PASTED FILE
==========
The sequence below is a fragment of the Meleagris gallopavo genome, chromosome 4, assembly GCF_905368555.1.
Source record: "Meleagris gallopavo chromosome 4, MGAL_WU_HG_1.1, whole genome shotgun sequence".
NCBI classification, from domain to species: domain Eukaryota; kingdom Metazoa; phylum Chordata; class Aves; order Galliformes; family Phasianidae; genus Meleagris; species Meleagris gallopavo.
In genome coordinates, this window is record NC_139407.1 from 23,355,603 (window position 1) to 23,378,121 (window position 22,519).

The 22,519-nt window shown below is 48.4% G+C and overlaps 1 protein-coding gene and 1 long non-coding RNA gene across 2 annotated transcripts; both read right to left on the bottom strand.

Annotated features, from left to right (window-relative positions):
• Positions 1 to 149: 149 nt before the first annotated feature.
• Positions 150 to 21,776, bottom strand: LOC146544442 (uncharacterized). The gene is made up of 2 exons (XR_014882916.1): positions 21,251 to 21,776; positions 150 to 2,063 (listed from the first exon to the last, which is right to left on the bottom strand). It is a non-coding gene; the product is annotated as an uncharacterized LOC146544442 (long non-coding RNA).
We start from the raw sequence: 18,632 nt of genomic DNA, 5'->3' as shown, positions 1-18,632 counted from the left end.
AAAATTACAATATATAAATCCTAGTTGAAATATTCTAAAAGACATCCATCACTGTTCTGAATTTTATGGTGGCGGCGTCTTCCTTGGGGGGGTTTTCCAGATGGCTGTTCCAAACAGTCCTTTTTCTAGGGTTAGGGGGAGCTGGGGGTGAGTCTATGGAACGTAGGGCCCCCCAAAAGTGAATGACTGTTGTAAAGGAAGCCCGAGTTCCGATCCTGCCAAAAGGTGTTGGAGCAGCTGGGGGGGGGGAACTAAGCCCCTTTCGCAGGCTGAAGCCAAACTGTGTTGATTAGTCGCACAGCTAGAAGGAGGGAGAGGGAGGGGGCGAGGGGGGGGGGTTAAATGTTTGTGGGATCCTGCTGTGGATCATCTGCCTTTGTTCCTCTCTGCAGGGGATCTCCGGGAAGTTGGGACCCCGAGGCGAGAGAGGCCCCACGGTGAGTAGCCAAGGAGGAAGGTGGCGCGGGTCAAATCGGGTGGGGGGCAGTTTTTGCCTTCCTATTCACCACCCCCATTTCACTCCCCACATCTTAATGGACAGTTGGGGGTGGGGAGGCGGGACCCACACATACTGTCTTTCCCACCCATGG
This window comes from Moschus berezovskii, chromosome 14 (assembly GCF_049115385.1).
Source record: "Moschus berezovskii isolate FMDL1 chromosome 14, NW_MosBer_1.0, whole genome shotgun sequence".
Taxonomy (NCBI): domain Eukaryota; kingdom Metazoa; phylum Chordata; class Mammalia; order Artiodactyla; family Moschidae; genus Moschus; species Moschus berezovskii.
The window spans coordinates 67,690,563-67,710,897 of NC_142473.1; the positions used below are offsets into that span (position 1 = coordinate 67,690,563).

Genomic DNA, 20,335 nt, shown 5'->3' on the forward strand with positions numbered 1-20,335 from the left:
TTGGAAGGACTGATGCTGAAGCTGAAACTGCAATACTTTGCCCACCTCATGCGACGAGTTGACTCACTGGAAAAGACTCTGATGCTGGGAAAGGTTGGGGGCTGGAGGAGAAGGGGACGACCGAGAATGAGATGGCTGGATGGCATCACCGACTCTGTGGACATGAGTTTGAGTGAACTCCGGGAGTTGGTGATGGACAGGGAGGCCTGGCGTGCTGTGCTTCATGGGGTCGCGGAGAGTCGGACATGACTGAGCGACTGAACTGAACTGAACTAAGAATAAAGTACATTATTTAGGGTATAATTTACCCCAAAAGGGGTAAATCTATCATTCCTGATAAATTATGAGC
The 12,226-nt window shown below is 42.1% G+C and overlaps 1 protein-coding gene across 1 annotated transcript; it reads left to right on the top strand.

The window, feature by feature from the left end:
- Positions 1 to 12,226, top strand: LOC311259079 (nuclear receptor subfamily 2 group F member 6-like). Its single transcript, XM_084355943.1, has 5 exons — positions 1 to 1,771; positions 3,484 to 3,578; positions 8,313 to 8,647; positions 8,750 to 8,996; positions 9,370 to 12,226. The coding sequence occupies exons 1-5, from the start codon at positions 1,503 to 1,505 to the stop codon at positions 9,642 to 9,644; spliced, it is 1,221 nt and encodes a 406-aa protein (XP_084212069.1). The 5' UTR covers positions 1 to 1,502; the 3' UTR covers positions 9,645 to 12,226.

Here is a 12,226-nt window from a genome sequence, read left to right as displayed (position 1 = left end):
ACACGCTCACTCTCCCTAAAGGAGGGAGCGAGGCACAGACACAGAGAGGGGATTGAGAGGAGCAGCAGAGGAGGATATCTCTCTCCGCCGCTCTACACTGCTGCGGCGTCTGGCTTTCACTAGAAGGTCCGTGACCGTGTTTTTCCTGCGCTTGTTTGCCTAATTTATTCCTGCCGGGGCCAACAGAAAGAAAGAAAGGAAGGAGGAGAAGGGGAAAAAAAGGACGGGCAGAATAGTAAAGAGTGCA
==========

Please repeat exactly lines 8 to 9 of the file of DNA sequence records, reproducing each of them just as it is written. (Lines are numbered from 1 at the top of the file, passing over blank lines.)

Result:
• Positions 150 to 21,776, bottom strand: LOC146544442 (uncharacterized). The gene is made up of 2 exons (XR_014882916.1): positions 21,251 to 21,776; positions 150 to 2,063 (listed from the first exon to the last, which is right to left on the bottom strand). It is a non-coding gene; the product is annotated as an uncharacterized LOC146544442 (long non-coding RNA).
We start from the raw sequence: 18,632 nt of genomic DNA, 5'->3' as shown, positions 1-18,632 counted from the left end.